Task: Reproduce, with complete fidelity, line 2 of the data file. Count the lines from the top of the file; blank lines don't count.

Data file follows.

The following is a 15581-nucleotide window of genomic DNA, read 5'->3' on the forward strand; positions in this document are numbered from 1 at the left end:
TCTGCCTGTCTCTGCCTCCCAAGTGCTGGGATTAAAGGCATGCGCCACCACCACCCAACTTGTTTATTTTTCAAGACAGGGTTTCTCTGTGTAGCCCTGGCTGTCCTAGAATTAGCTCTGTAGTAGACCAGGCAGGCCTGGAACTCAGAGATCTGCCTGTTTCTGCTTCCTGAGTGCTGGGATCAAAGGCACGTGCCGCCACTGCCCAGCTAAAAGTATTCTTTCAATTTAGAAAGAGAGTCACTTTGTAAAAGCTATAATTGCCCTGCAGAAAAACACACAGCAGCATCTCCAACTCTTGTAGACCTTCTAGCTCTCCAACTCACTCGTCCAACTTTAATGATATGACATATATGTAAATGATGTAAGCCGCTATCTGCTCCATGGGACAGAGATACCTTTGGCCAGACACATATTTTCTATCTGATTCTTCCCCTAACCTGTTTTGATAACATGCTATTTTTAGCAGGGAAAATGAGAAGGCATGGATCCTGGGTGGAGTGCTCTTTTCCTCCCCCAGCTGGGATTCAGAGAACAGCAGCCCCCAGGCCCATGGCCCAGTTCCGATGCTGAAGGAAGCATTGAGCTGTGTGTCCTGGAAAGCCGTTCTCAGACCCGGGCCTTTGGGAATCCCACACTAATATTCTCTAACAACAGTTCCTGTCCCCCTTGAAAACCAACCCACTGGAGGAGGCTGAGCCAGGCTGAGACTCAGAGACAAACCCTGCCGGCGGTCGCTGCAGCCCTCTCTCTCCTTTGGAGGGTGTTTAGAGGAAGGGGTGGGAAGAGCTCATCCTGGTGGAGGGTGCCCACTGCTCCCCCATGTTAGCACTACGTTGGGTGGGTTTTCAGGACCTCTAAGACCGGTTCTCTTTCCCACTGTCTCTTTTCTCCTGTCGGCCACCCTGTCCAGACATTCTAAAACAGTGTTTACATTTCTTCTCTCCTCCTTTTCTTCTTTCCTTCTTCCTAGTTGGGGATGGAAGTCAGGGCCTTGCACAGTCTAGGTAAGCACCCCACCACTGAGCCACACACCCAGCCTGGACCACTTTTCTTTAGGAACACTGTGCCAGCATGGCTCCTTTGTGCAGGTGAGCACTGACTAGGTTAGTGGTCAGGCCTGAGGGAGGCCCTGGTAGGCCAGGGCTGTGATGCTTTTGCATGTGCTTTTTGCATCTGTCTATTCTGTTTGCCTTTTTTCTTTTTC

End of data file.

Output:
TCTGCCTGTCTCTGCCTCCCAAGTGCTGGGATTAAAGGCATGCGCCACCACCACCCAACTTGTTTATTTTTCAAGACAGGGTTTCTCTGTGTAGCCCTGGCTGTCCTAGAATTAGCTCTGTAGTAGACCAGGCAGGCCTGGAACTCAGAGATCTGCCTGTTTCTGCTTCCTGAGTGCTGGGATCAAAGGCACGTGCCGCCACTGCCCAGCTAAAAGTATTCTTTCAATTTAGAAAGAGAGTCACTTTGTAAAAGCTATAATTGCCCTGCAGAAAAACACACAGCAGCATCTCCAACTCTTGTAGACCTTCTAGCTCTCCAACTCACTCGTCCAACTTTAATGATATGACATATATGTAAATGATGTAAGCCGCTATCTGCTCCATGGGACAGAGATACCTTTGGCCAGACACATATTTTCTATCTGATTCTTCCCCTAACCTGTTTTGATAACATGCTATTTTTAGCAGGGAAAATGAGAAGGCATGGATCCTGGGTGGAGTGCTCTTTTCCTCCCCCAGCTGGGATTCAGAGAACAGCAGCCCCCAGGCCCATGGCCCAGTTCCGATGCTGAAGGAAGCATTGAGCTGTGTGTCCTGGAAAGCCGTTCTCAGACCCGGGCCTTTGGGAATCCCACACTAATATTCTCTAACAACAGTTCCTGTCCCCCTTGAAAACCAACCCACTGGAGGAGGCTGAGCCAGGCTGAGACTCAGAGACAAACCCTGCCGGCGGTCGCTGCAGCCCTCTCTCTCCTTTGGAGGGTGTTTAGAGGAAGGGGTGGGAAGAGCTCATCCTGGTGGAGGGTGCCCACTGCTCCCCCATGTTAGCACTACGTTGGGTGGGTTTTCAGGACCTCTAAGACCGGTTCTCTTTCCCACTGTCTCTTTTCTCCTGTCGGCCACCCTGTCCAGACATTCTAAAACAGTGTTTACATTTCTTCTCTCCTCCTTTTCTTCTTTCCTTCTTCCTAGTTGGGGATGGAAGTCAGGGCCTTGCACAGTCTAGGTAAGCACCCCACCACTGAGCCACACACCCAGCCTGGACCACTTTTCTTTAGGAACACTGTGCCAGCATGGCTCCTTTGTGCAGGTGAGCACTGACTAGGTTAGTGGTCAGGCCTGAGGGAGGCCCTGGTAGGCCAGGGCTGTGATGCTTTTGCATGTGCTTTTTGCATCTGTCTATTCTGTTTGCCTTTTTTCTTTTTC